The prospects for much-needed cyber-safeguards, spectrum expansion, and emergency service allocation remain elusive. The FCC has proposed a detailed broadband plan for expanding high-speed Internet access in the U.S., but much of the debate revolves around who gets and gives access and at what price. The crusade has become a political football, which is a blow for the citizens, businesses, and organizations that rely on broadband.
The US Court of Appeals in Washington DC recently voided a 2008 FCC ruling against Comcast's efforts to throttle back BitTorrent and other spectrum hogs, raising questions about whether the agency has the authority to elicit and enforce sweeping regulatory reform.
Undeterred, FCC chairman Julius Genachowski Wednesday formally launched rulemaking and inquiries for the proposed broadband strategy. Among other things, the FCC is seeking comments about a "gateway" platform and in-home interface for all connected devices and services. Providing a universal backbone would attract wider broadband investment, competition and adoption
That same day, Sen. Tom Coburn (R-Okla.) blocked Senate legislation that would implement a key spectrum-related recommendation of the FCC's broadband proposal. The bill, sponsored by Sen. John Kerry (D-Mass.), chairman of the Senate Commerce Communications Subcommittee, requires the FCC and the Commerce Department to inventory government-controlled airwaves for possible reallocation. Although the bill's enactment would eliminate pressure on TV stations to relinquish their unused spectrum and prevent a pending wireless shortage, Coburn argues it would adversely impact the federal deficit.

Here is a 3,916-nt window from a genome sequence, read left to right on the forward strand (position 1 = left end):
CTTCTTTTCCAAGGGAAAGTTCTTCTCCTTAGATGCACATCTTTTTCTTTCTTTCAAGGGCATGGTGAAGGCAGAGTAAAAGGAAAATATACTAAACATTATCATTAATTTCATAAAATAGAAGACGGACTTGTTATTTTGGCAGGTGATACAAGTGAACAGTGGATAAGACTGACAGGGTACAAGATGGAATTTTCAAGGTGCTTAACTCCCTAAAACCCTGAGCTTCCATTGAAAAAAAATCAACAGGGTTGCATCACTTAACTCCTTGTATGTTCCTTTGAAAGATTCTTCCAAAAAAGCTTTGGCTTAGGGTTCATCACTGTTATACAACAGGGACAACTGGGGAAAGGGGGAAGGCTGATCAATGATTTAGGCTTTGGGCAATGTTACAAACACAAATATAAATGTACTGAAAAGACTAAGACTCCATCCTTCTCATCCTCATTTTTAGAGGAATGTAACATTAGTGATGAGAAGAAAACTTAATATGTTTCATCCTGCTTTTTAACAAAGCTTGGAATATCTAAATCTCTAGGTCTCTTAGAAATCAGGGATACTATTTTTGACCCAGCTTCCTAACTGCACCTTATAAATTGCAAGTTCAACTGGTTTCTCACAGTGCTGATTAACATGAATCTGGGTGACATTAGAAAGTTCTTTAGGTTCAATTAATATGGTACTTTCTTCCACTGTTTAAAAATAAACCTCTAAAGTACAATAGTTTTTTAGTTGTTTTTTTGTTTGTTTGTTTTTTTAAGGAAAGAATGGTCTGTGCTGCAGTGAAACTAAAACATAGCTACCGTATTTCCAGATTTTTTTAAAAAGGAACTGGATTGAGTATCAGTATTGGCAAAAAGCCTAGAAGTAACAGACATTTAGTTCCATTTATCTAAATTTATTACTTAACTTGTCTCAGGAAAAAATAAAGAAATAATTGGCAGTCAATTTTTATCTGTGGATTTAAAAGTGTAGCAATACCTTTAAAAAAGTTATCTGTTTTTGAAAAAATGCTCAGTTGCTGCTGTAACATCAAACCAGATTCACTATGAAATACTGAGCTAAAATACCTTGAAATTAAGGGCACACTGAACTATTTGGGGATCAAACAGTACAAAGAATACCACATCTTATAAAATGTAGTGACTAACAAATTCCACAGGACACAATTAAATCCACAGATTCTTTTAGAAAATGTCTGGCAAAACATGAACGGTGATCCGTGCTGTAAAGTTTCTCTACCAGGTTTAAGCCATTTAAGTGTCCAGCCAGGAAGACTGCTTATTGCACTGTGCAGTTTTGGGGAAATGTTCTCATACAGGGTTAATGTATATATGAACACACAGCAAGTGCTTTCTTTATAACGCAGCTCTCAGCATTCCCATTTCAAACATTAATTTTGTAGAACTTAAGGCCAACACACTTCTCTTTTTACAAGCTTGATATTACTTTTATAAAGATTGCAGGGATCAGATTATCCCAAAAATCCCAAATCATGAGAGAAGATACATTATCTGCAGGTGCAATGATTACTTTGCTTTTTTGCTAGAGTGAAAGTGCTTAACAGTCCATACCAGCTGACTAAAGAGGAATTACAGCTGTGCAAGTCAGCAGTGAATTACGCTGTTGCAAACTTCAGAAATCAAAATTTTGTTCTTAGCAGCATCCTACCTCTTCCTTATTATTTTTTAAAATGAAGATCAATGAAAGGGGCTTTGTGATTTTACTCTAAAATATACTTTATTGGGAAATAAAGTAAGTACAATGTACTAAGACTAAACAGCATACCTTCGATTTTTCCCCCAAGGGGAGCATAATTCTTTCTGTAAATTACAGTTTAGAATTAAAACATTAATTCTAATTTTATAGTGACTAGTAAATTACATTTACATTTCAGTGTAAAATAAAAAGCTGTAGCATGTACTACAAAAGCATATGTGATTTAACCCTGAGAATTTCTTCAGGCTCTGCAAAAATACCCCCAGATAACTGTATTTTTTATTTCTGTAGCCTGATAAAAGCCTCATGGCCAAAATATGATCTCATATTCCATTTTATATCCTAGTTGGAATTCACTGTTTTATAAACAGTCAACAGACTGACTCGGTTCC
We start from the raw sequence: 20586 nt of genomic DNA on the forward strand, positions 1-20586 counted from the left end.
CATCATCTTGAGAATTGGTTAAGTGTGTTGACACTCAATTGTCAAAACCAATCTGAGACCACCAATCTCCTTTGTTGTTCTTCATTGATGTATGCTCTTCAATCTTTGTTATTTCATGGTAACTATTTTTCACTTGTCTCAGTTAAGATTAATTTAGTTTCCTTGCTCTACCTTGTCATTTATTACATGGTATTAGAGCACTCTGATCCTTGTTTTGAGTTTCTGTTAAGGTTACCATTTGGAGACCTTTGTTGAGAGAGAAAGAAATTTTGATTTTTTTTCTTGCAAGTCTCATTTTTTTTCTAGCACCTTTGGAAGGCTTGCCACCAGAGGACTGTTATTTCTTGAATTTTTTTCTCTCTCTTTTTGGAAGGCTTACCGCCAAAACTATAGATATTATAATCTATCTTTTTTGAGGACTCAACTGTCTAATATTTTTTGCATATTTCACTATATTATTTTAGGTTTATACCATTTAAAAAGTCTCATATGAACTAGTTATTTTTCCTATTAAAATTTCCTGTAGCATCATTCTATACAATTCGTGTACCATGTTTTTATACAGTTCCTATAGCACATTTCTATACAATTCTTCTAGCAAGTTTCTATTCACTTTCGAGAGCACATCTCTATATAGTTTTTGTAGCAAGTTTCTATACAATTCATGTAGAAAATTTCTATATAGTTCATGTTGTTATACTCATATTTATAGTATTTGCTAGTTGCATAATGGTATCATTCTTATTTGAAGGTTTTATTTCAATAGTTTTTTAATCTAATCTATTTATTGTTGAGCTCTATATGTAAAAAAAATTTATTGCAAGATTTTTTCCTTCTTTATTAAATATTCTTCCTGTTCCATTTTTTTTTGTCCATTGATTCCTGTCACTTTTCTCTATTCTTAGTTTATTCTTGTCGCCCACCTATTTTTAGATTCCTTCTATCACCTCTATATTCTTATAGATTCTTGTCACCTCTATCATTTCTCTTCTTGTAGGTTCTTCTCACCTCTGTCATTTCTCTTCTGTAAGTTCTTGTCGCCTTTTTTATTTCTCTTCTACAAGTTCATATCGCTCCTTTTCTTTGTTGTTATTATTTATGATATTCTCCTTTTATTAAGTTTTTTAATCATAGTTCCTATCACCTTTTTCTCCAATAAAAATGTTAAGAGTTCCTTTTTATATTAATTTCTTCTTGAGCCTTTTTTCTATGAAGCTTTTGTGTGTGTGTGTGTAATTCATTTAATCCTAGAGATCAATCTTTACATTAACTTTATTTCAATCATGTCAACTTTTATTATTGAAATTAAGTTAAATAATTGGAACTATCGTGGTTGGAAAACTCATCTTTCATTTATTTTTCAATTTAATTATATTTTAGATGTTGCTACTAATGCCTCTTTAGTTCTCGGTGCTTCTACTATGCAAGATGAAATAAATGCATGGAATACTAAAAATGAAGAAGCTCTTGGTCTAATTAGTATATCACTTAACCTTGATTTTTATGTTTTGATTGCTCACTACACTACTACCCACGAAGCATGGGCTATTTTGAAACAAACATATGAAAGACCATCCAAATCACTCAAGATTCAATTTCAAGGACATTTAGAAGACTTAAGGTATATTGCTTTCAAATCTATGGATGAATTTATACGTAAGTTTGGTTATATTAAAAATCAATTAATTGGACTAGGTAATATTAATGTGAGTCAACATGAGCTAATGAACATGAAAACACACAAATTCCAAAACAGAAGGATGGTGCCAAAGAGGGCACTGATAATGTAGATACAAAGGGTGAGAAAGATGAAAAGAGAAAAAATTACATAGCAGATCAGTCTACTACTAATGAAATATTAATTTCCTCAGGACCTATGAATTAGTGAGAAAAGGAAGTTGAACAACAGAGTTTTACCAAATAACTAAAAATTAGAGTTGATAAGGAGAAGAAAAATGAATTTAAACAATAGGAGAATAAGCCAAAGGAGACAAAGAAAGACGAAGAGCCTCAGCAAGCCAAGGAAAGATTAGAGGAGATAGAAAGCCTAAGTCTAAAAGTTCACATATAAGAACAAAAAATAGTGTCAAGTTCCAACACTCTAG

Rep. Bart Stupak (D. Mich.) told a meeting of the American Cable Assoc. that a move to create the Connect America Fund to underwrite broadband expansion (also part of the FCC's grand plan) will likely be delayed until after this year's election. "The Senate is doing what it does best: nothing," Stupak said.
The FCC suffered yet another setback Wednesday when the Free Press told a Senate Subcommittee on Technology that the agency has based its plan on overly optimistic, "flawed" broadband assumptions. From the start, Blair Levin, the outgoing executive director of the FCC's broadband plan, has said he has been surprised by the dearth of available data about broadband connections.
For now, the FCC, eager to re-assert its questioned authority, is pondering whether to reclassify broadband as a more strictly regulated telecommunications service -- a potential switch from its lightly governed status as an information service. Such a reclassification would allow the FCC to unilaterally implement some of the broadband reform it seeks including open Internet access. Opponents warn such a move would have "nuclear" legal, technical and economic ramifications.
The FCC seeks expeditious review and approval of its broadband plan before it has to make other major media rulings, such as granting conditional approval of the proposed Comcast-NBC Universal merger. Such piecemeal broadband policy-making, which also could be challenged in court, often becomes regulation-by-default. The Comcast-NBCU merger alone raises numerous issues, including the dominant cable operator's ability to provide equitable access to NBCU content rivals.
The battering of a national broadband plan by Washington politics has compromised America's competitiveness. The U.S. is rapidly falling behind other world powers in managing and nurturing the Internet as a vital piece of infrastructure.